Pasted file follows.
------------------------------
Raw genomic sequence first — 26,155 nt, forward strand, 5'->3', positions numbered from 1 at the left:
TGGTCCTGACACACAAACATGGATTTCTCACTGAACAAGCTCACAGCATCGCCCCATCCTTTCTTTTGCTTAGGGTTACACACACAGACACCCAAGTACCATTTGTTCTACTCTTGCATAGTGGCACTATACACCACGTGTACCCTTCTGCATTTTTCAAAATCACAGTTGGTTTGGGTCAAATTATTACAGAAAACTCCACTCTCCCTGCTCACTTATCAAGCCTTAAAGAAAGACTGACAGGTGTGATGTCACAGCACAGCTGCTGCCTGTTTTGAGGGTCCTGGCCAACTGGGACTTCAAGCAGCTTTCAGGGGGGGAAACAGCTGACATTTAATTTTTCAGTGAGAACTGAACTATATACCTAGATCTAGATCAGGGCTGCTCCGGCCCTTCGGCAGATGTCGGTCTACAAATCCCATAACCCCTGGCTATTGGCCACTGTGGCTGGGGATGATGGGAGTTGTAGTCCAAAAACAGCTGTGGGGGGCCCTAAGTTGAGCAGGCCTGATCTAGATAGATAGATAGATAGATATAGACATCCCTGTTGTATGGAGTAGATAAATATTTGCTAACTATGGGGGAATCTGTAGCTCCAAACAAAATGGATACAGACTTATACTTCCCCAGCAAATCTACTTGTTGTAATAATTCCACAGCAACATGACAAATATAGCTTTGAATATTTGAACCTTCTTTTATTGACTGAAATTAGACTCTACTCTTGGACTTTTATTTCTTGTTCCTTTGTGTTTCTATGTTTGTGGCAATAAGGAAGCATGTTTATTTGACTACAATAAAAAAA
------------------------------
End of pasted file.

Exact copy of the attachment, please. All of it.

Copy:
Raw genomic sequence first — 26,155 nt, forward strand, 5'->3', positions numbered from 1 at the left:
TGGTCCTGACACACAAACATGGATTTCTCACTGAACAAGCTCACAGCATCGCCCCATCCTTTCTTTTGCTTAGGGTTACACACACAGACACCCAAGTACCATTTGTTCTACTCTTGCATAGTGGCACTATACACCACGTGTACCCTTCTGCATTTTTCAAAATCACAGTTGGTTTGGGTCAAATTATTACAGAAAACTCCACTCTCCCTGCTCACTTATCAAGCCTTAAAGAAAGACTGACAGGTGTGATGTCACAGCACAGCTGCTGCCTGTTTTGAGGGTCCTGGCCAACTGGGACTTCAAGCAGCTTTCAGGGGGGGAAACAGCTGACATTTAATTTTTCAGTGAGAACTGAACTATATACCTAGATCTAGATCAGGGCTGCTCCGGCCCTTCGGCAGATGTCGGTCTACAAATCCCATAACCCCTGGCTATTGGCCACTGTGGCTGGGGATGATGGGAGTTGTAGTCCAAAAACAGCTGTGGGGGGCCCTAAGTTGAGCAGGCCTGATCTAGATAGATAGATAGATAGATATAGACATCCCTGTTGTATGGAGTAGATAAATATTTGCTAACTATGGGGGAATCTGTAGCTCCAAACAAAATGGATACAGACTTATACTTCCCCAGCAAATCTACTTGTTGTAATAATTCCACAGCAACATGACAAATATAGCTTTGAATATTTGAACCTTCTTTTATTGACTGAAATTAGACTCTACTCTTGGACTTTTATTTCTTGTTCCTTTGTGTTTCTATGTTTGTGGCAATAAGGAAGCATGTTTATTTGACTACAATAAAAAAA